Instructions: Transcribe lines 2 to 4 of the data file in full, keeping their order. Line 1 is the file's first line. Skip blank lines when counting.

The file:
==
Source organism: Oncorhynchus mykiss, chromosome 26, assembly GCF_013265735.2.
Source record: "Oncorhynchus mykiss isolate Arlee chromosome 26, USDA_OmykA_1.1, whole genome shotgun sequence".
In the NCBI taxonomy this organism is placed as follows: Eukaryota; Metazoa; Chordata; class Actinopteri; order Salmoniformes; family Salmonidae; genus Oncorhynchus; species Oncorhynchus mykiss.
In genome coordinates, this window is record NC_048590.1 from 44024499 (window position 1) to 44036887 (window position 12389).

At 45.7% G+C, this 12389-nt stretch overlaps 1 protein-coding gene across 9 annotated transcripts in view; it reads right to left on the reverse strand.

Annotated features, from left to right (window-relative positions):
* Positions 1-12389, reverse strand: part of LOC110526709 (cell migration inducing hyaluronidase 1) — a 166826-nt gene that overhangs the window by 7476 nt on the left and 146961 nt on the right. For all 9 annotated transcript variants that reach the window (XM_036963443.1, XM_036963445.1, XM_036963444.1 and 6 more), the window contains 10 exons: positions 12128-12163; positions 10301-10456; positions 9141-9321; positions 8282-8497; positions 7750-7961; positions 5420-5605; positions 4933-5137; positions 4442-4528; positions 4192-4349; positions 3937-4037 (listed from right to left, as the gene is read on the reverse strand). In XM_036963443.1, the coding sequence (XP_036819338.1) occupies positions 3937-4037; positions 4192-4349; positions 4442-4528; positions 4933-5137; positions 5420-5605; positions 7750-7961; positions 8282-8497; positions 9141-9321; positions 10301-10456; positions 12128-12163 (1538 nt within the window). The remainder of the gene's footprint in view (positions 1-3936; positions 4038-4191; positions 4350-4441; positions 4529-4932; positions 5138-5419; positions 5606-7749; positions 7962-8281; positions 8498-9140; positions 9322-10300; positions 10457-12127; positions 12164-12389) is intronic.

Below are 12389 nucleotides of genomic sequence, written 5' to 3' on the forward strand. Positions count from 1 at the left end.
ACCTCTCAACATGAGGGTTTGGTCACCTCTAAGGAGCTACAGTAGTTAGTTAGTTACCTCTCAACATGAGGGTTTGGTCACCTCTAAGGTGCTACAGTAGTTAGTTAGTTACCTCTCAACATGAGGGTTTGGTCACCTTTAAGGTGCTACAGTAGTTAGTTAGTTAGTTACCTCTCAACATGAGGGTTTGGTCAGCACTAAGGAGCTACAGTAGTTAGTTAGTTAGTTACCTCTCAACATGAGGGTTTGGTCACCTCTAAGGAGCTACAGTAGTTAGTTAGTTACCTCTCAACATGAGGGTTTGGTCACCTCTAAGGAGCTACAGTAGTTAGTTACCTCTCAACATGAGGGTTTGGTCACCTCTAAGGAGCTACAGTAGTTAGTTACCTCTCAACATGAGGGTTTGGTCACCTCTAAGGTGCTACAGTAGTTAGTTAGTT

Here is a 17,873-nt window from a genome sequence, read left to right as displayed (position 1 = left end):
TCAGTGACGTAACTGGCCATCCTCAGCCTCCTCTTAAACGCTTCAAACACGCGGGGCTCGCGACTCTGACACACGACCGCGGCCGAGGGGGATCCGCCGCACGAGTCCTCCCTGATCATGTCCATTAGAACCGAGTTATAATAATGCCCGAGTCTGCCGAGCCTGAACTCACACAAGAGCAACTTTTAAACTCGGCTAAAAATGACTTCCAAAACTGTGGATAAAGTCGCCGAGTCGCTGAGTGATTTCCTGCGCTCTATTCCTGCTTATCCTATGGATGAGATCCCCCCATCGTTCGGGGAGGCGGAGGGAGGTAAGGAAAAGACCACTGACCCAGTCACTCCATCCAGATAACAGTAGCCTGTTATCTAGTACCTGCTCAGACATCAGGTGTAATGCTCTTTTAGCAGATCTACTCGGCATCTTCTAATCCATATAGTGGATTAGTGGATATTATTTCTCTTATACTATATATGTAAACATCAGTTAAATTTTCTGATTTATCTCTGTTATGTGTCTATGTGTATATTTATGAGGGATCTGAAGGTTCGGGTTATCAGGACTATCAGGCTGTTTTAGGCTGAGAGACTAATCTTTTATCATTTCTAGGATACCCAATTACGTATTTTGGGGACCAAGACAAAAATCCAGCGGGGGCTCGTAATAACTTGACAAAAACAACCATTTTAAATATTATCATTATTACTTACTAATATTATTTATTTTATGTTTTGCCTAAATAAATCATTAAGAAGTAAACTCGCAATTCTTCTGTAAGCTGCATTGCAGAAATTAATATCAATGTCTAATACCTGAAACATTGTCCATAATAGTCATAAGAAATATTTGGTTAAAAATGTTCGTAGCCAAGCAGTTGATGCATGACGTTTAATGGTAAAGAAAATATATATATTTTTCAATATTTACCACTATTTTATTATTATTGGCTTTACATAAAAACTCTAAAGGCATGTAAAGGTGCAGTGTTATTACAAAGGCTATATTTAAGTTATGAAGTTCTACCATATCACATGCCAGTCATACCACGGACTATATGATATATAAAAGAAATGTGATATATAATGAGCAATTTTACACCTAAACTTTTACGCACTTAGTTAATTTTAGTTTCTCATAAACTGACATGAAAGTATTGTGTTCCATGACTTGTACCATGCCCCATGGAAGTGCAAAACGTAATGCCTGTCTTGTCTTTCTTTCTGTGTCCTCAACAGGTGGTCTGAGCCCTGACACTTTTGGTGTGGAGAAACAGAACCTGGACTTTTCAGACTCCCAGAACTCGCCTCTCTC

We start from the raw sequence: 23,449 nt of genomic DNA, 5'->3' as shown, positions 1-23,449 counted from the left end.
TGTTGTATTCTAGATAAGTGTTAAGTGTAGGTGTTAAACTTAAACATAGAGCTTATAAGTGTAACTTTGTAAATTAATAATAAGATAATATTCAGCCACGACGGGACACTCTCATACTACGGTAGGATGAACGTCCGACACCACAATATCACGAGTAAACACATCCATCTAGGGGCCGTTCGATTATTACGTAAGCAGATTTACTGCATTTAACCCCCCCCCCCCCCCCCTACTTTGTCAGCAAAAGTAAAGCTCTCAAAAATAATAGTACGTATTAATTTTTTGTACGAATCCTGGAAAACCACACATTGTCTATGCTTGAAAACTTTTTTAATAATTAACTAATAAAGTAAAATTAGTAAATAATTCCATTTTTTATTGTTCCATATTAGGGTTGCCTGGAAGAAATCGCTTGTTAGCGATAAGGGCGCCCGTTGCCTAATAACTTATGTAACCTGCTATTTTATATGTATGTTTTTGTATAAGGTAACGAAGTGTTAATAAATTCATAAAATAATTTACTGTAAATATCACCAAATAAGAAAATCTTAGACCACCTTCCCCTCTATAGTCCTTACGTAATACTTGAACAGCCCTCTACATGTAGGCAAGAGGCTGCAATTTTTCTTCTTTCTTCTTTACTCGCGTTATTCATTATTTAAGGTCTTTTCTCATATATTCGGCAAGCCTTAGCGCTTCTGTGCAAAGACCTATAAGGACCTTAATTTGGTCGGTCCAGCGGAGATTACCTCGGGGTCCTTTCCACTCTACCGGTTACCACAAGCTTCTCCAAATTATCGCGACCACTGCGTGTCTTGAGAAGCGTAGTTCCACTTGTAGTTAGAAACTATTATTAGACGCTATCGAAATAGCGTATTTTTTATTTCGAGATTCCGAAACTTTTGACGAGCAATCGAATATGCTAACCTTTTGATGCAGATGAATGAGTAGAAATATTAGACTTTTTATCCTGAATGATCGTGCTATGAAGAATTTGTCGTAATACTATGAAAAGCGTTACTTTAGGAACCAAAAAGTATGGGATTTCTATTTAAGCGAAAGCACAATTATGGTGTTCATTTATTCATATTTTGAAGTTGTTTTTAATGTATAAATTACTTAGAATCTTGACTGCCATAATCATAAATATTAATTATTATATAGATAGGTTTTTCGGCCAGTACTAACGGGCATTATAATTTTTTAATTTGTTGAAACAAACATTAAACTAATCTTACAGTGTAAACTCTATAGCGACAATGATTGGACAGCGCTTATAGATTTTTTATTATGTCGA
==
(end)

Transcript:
Source record: "Oncorhynchus mykiss isolate Arlee chromosome 26, USDA_OmykA_1.1, whole genome shotgun sequence".
In the NCBI taxonomy this organism is placed as follows: Eukaryota; Metazoa; Chordata; class Actinopteri; order Salmoniformes; family Salmonidae; genus Oncorhynchus; species Oncorhynchus mykiss.
In genome coordinates, this window is record NC_048590.1 from 44024499 (window position 1) to 44036887 (window position 12389).